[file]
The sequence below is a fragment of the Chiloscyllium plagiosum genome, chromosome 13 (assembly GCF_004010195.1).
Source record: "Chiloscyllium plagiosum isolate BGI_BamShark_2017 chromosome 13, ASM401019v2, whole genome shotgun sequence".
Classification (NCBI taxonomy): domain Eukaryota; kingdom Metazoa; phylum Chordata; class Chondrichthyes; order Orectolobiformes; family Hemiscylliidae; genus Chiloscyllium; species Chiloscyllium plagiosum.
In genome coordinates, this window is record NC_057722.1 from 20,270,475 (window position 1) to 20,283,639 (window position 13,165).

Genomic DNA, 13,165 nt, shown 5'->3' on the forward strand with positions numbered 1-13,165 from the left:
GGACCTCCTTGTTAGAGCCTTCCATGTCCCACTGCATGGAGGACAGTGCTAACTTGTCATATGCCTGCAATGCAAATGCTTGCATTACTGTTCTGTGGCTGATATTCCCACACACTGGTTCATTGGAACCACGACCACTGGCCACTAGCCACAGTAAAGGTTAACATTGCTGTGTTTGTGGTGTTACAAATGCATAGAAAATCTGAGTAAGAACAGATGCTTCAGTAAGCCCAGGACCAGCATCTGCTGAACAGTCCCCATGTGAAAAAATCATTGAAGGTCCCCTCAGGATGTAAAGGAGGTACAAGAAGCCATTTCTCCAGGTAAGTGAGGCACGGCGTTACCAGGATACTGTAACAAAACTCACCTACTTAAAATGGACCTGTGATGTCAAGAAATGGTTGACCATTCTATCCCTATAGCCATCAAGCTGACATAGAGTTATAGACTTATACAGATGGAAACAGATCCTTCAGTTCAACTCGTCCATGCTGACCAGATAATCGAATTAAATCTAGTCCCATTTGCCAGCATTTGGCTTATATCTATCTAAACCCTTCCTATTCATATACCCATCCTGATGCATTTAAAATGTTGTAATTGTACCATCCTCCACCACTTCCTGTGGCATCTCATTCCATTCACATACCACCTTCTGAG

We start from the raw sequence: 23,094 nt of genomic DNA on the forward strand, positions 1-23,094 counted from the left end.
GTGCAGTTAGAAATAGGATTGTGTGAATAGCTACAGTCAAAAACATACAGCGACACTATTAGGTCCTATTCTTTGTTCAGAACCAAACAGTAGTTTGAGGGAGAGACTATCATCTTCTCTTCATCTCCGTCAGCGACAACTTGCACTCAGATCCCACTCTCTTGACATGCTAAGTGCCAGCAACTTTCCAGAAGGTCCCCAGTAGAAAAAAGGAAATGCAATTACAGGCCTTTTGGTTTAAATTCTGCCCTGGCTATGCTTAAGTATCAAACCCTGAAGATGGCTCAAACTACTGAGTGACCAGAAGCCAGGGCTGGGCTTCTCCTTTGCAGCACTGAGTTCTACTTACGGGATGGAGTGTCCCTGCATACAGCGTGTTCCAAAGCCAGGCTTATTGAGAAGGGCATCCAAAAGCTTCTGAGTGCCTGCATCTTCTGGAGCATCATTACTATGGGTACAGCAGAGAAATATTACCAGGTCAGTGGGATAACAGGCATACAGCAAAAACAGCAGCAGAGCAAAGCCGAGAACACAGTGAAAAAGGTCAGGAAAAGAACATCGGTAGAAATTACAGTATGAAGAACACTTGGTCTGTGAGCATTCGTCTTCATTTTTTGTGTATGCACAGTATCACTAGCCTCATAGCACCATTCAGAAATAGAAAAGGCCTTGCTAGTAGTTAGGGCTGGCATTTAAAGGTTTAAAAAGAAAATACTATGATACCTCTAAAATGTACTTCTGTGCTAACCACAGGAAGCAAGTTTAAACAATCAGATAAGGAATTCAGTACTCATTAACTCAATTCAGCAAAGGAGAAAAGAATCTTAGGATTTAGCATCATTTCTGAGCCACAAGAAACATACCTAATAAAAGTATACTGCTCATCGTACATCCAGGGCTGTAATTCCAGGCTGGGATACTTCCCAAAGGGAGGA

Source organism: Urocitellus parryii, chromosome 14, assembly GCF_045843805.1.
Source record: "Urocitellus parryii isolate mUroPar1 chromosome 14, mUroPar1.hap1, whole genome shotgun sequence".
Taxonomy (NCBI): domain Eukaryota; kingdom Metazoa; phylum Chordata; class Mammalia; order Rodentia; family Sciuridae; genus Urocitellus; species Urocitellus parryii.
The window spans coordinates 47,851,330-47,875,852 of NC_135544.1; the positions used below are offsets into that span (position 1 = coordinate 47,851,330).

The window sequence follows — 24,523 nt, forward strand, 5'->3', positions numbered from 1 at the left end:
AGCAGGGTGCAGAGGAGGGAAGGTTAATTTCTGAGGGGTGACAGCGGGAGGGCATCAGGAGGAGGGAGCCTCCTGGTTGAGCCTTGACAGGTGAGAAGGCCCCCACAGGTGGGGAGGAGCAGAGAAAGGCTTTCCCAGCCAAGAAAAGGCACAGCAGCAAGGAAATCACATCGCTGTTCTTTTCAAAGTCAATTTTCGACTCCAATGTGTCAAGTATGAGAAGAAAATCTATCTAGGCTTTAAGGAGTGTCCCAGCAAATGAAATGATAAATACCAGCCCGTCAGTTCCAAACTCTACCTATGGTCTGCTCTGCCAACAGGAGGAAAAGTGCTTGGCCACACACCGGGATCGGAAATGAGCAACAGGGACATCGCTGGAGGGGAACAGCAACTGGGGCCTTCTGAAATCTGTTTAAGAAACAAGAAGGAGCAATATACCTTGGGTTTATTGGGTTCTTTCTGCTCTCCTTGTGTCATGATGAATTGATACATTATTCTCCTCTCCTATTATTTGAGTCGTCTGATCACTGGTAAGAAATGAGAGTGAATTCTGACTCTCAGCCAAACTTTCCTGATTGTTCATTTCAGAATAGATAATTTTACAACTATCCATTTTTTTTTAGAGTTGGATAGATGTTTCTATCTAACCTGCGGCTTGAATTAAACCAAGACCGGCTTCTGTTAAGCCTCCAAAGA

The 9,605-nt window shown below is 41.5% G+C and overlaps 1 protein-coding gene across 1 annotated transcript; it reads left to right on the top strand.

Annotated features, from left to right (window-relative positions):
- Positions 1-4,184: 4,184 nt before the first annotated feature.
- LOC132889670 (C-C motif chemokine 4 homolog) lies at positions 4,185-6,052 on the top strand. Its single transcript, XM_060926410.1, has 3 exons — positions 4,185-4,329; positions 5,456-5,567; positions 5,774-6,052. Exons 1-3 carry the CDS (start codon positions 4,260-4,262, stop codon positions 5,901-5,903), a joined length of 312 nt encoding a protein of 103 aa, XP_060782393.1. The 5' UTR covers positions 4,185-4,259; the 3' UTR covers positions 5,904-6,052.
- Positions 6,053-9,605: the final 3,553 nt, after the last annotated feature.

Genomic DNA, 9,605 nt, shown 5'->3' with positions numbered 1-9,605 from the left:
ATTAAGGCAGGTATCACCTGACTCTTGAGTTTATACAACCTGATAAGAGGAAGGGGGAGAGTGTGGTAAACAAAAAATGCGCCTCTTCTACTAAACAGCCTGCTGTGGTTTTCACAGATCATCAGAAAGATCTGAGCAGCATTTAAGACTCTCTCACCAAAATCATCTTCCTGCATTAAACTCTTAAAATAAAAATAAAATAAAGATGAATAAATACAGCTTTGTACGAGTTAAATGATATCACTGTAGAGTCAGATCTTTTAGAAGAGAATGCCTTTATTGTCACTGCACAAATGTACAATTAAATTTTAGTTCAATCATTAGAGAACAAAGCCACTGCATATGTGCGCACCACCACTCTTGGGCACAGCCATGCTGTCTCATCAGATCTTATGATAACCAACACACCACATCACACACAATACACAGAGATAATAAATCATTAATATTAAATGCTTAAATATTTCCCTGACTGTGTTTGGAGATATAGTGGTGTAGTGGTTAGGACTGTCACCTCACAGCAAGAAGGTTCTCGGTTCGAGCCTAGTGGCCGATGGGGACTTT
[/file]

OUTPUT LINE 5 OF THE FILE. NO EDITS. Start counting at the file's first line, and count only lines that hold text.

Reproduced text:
Genomic DNA, 13,165 nt, shown 5'->3' on the forward strand with positions numbered 1-13,165 from the left: